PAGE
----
But now something strange happens: Turning to essential workers, instead of focusing on the benefits and harms to that population itself (healthy people under 65 who aren’t frontline health care workers are at low risk for morbidity and mortality), A.C.I.P. switches to thinking about social harms and benefits (i.e., preserving essential services). Significantly, it never considers the social harms and benefits related to the other two groups.

Under “Promote Justice,” the panel rightly points out that essential workers are unable to work from home but then it whiffs on justice questions for the other two categories, merely mentioning that some in each group have limited or no access to care. What about the fundamental injustice of cultural ageism and ableism? What about the painful, systemic isolation of these populations during the pandemic?

They are not considered. This gives essential workers a lead of 6 points to 5 (can you believe we are doing ethics like this?) going into the final ethics principle: “Mitigate health inequalities.”

Essential workers destroy the other two groups in this category, three points to one point each for the other two. A.C.I.P. notes that a disproportionate percentage of racial and ethnic minorities and economically vulnerable people are essential workers. In addition, it notes that even identifying someone as having a medical condition implies that they have access to care. It also emphasizes that racial and ethnic minority groups are under-represented among adults over 65.

This is terrible ethical analysis. I have raised several deep problems already, but here is a very important one: a refusal to apply one’s views consistently.

Racial justice is an essential principle here, but it is only invoked for one group.

Racial justice is an essential principle here, but it is only invoked for one group. A disproportionate percentage of people with high-risk medical conditions are also racial and ethnic minorities as are those in the most vulnerable group: people are over 65 with high-risk conditions). But this is not considered in the analysis. Also, we are given no reason why, in the ethical analysis, all three principles are weighed separately and equally. And we are given no reason why these particular three principles are chosen.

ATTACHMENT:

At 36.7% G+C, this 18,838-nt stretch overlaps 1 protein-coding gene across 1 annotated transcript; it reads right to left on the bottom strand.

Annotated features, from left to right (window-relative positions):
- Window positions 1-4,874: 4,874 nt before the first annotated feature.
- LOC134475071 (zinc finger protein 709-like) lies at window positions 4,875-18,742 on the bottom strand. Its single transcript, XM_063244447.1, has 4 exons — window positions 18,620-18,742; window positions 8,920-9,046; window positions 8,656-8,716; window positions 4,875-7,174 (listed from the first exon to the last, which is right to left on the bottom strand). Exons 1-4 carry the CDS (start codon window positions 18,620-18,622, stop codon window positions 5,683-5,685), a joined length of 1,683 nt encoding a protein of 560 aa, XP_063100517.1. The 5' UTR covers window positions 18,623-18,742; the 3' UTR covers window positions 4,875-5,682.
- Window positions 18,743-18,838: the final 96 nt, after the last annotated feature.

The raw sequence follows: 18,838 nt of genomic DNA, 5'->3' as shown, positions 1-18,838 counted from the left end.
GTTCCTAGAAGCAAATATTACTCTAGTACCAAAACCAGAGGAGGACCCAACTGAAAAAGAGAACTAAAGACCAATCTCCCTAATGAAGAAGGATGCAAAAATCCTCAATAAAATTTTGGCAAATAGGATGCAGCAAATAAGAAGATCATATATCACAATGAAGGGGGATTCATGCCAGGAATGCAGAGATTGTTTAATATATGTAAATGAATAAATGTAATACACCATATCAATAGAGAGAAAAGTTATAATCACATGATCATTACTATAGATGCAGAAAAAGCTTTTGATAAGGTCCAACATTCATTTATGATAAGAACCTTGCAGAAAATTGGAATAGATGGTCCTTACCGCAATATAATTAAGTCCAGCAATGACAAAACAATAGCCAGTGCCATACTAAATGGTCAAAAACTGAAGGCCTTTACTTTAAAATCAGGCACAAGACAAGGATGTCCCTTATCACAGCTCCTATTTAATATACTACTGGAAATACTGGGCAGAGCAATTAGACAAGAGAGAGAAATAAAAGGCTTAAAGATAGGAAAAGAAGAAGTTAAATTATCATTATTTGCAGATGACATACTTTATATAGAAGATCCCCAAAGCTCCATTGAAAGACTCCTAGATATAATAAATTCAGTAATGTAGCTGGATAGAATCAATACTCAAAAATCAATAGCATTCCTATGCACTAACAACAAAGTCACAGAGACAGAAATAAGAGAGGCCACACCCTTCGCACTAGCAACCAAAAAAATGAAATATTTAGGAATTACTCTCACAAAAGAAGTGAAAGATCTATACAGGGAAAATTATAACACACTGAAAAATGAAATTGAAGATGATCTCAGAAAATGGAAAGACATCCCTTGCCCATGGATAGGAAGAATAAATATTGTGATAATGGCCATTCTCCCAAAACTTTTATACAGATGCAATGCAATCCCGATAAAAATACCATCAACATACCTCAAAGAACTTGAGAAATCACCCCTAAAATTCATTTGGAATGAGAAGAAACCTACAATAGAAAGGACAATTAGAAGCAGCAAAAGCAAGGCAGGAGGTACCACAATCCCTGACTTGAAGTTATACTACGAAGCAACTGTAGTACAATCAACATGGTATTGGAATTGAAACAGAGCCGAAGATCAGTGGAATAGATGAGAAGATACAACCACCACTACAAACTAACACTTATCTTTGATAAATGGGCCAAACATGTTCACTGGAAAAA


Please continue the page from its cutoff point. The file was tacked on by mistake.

With ethics being the deciding factor, A.C.I.P.’s preliminary analysis awarded essential workers a total of eight points; adults with high-risk medical conditions, six points; and adults 65 and over, seven points.

Of the 14 voting members of A.C.I.P., 12 expressed back in November in a nonbinding vote that they supported this order of priority. Sunday’s vote is likely to reflect this view.

This is an outrage. Essential workers should get significant priority (they should of course go before professors and journalists), but the likely recommendation of the C.D.C. is that young and healthy essential workers will go before the vulnerable elderly with comorbidities.

The likely recommendation of the C.D.C. is that young and healthy essential workers will go before the vulnerable elderly with comorbidities.

The result, from the C.D.C.’s own data, would be that thousands of more people will die.

Throughout this pandemic, I have been an outspoken critic of our practices toward the vulnerable elderly and disabled but have also been hopeful that our mistakes have finally drawn our attention to the fundamental injustices perpetrated by an ageist and ableist throwaway culture, one which hits older and disabled Blacks and Hispanics hardest of all.

We got off to a good start in Phase 1a when we prioritized people living in nursing homes. I am deeply concerned, however, that if the C.D.C. does what it looks like it is going to do, we will have taken two steps back from our one step forward.

Here’s hoping I am wrong. And that, if I am not wrong, states and other local jurisdictions simply ignore the C.D.C. guidance and instead prioritize the most vulnerable.